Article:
Not perturbed by the scale of the challenge, the Kandoo Foundation along with Pimba, marshalled the support of the entire community. The project provided an amazing opportunity to build a playground whilst employing the labour of most of the town. A double whammy for the village!
Over two weeks nearly every adult in the village helped dig, move and flatten a playing area the size of a small football field. Boulders weighing up to 100 kgs were moved by ingenious levers and tonnes of rubble where transported by a water tunnel that the villagers created.
Using chisels and basic masonry tools the villagers also built a reinforced stone wall.
The project was incredibly well received by the community! In total, over 400 people in the community received paid work for two weeks, which may not sound like a lot, but for many villagers the income was enough to support their families for up to 6 months.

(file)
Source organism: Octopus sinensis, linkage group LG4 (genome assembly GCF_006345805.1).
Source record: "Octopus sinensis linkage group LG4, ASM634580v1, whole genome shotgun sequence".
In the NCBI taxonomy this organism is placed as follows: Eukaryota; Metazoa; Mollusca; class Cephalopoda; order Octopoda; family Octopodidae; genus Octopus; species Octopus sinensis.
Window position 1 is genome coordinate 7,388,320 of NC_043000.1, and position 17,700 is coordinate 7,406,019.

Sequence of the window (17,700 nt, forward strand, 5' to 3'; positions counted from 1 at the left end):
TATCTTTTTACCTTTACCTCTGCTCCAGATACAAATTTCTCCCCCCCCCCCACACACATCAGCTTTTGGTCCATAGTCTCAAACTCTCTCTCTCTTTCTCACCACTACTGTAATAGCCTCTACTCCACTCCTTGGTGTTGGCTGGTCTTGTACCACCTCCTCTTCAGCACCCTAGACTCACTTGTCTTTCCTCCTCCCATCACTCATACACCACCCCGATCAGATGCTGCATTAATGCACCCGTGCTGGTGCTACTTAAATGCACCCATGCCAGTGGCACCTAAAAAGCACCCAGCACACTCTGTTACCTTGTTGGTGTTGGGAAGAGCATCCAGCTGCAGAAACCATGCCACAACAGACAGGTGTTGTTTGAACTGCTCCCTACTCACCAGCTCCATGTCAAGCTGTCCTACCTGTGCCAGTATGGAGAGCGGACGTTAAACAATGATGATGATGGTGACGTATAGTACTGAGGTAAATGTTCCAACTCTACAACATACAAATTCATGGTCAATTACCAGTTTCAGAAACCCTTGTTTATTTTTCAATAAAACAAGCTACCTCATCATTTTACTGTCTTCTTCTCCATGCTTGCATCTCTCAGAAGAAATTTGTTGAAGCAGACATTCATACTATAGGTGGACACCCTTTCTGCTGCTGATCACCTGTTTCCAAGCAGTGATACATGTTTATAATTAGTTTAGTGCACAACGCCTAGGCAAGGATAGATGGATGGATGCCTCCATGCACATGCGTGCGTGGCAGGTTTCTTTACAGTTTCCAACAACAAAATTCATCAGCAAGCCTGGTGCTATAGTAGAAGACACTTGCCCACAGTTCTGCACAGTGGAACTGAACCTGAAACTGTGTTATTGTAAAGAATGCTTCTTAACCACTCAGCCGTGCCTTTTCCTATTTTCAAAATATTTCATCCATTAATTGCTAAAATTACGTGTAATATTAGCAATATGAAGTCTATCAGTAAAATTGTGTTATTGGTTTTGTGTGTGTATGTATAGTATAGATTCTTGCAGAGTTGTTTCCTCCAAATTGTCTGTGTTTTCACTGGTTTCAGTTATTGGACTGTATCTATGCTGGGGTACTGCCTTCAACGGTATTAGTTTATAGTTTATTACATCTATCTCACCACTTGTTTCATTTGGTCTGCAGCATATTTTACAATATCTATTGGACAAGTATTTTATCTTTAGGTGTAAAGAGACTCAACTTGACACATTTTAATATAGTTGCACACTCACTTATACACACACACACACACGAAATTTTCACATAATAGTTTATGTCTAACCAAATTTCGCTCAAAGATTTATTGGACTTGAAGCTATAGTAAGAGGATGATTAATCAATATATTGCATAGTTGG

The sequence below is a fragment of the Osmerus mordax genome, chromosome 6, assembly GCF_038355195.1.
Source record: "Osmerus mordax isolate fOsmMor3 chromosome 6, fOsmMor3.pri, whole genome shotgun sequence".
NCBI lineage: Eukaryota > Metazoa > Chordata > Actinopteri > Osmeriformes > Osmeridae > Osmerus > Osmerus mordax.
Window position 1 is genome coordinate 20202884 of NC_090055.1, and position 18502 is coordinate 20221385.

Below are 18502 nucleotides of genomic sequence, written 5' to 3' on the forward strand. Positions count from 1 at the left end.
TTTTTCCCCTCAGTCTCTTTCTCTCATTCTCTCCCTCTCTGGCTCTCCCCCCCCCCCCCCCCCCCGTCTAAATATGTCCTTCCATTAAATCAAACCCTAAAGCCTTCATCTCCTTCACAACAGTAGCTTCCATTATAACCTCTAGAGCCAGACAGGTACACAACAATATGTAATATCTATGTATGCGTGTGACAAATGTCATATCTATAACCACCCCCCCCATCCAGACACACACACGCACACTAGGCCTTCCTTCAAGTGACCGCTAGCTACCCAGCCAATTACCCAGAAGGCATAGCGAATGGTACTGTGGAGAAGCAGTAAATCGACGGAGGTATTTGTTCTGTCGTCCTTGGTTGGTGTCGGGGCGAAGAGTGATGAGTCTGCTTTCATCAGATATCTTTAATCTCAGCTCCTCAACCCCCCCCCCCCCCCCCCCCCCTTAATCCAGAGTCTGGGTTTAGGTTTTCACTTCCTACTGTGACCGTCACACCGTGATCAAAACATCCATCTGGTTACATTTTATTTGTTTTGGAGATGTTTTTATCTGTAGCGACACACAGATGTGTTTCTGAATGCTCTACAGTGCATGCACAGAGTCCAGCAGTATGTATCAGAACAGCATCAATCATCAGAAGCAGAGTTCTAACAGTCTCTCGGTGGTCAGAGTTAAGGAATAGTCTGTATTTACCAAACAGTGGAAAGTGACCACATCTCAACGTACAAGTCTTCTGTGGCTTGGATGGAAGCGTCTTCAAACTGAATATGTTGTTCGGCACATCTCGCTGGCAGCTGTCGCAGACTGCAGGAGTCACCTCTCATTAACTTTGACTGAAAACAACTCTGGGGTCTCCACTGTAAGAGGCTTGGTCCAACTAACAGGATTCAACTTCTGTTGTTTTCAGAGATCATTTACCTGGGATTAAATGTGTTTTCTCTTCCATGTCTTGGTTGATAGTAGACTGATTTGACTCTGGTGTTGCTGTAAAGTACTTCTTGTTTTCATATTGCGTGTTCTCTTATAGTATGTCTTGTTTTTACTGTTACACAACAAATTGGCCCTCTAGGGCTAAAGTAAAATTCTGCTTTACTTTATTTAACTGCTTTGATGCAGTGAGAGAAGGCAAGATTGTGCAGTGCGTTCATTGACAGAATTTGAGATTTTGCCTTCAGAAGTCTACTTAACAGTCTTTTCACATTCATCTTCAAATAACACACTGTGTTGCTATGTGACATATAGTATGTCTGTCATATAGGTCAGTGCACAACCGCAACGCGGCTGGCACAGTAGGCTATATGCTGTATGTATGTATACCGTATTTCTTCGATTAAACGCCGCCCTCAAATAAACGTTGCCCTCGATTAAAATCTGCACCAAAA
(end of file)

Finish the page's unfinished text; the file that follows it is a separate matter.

Importantly, the process of employing the villagers also resulted in the execution of a facility that they all desperately wanted – an open playground area for the school and a space for a community market.
In true Kandoo Foundation fashion this project led to ticking both the social and economic goals that we strive for, and was entirely conceived and executed by the community that we engaged.
Funding a computer lab in a school near Moshi
As a rural school, Mlang’a is largely community funded by parents who are small scale farmers and shop owners. The school performs exceptionally well with the limited funding and infrastructure that it has, but to meet it’s educational aims the school has for a number of years been trying to get a computer lab off the ground.